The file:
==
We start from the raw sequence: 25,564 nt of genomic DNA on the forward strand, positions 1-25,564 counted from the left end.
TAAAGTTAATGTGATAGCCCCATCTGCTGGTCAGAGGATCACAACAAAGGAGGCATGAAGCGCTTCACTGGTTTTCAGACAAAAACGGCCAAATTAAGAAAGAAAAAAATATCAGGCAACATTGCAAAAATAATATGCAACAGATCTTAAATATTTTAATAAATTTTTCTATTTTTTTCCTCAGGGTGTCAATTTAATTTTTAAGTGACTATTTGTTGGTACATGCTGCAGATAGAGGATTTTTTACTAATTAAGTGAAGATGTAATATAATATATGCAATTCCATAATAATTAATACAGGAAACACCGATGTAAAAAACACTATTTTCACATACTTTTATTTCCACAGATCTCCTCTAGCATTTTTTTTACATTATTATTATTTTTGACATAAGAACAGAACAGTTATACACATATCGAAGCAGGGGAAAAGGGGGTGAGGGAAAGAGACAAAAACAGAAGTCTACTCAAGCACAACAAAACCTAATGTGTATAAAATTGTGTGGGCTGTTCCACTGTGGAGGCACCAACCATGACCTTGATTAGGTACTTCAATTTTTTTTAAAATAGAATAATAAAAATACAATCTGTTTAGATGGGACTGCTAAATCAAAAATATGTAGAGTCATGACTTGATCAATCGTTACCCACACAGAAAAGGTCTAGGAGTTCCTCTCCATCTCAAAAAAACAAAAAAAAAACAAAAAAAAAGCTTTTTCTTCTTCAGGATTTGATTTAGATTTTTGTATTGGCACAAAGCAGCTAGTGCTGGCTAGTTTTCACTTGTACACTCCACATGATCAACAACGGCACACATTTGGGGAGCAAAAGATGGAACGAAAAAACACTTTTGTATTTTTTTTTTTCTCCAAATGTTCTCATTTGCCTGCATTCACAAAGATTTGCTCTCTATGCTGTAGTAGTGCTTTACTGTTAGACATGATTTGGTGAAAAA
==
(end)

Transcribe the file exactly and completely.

We start from the raw sequence: 25,564 nt of genomic DNA on the forward strand, positions 1-25,564 counted from the left end.
TAAAGTTAATGTGATAGCCCCATCTGCTGGTCAGAGGATCACAACAAAGGAGGCATGAAGCGCTTCACTGGTTTTCAGACAAAAACGGCCAAATTAAGAAAGAAAAAAATATCAGGCAACATTGCAAAAATAATATGCAACAGATCTTAAATATTTTAATAAATTTTTCTATTTTTTTCCTCAGGGTGTCAATTTAATTTTTAAGTGACTATTTGTTGGTACATGCTGCAGATAGAGGATTTTTTACTAATTAAGTGAAGATGTAATATAATATATGCAATTCCATAATAATTAATACAGGAAACACCGATGTAAAAAACACTATTTTCACATACTTTTATTTCCACAGATCTCCTCTAGCATTTTTTTTACATTATTATTATTTTTGACATAAGAACAGAACAGTTATACACATATCGAAGCAGGGGAAAAGGGGGTGAGGGAAAGAGACAAAAACAGAAGTCTACTCAAGCACAACAAAACCTAATGTGTATAAAATTGTGTGGGCTGTTCCACTGTGGAGGCACCAACCATGACCTTGATTAGGTACTTCAATTTTTTTTAAAATAGAATAATAAAAATACAATCTGTTTAGATGGGACTGCTAAATCAAAAATATGTAGAGTCATGACTTGATCAATCGTTACCCACACAGAAAAGGTCTAGGAGTTCCTCTCCATCTCAAAAAAACAAAAAAAAAACAAAAAAAAAGCTTTTTCTTCTTCAGGATTTGATTTAGATTTTTGTATTGGCACAAAGCAGCTAGTGCTGGCTAGTTTTCACTTGTACACTCCACATGATCAACAACGGCACACATTTGGGGAGCAAAAGATGGAACGAAAAAACACTTTTGTATTTTTTTTTTTCTCCAAATGTTCTCATTTGCCTGCATTCACAAAGATTTGCTCTCTATGCTGTAGTAGTGCTTTACTGTTAGACATGATTTGGTGAAAAA